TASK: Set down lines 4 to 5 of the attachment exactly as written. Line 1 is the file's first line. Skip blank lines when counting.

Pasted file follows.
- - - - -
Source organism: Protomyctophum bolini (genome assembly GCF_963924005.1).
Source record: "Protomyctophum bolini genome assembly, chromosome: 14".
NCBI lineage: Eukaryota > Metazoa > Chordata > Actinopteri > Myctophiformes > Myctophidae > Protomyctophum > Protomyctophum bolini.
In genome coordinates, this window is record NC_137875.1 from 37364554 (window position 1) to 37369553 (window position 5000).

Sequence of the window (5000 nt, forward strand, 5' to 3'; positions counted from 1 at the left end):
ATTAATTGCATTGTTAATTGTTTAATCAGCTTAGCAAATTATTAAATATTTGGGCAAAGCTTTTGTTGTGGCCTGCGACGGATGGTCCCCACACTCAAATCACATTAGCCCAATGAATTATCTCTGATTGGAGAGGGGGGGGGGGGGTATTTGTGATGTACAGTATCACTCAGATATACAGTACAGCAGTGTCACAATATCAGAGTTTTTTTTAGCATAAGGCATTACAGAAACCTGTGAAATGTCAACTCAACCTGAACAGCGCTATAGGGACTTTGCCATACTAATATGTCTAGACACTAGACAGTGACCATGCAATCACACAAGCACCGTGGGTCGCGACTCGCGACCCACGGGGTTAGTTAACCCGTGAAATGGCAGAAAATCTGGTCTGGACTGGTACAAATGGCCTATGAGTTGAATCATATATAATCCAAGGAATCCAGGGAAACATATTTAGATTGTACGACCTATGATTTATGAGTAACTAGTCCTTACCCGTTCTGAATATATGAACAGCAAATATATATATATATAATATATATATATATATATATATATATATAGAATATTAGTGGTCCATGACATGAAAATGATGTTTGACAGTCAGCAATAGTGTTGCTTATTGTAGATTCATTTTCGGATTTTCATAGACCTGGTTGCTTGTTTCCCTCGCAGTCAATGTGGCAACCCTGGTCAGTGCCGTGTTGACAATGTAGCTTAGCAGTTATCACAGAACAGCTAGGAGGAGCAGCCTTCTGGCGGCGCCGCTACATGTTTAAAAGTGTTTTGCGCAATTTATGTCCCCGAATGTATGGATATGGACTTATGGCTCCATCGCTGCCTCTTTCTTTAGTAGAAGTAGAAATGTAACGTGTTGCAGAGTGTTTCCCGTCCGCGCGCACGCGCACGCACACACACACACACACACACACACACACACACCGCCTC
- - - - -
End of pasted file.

In genome coordinates, this window is record NC_137875.1 from 37364554 (window position 1) to 37369553 (window position 5000).

Sequence of the window (5000 nt, forward strand, 5' to 3'; positions counted from 1 at the left end):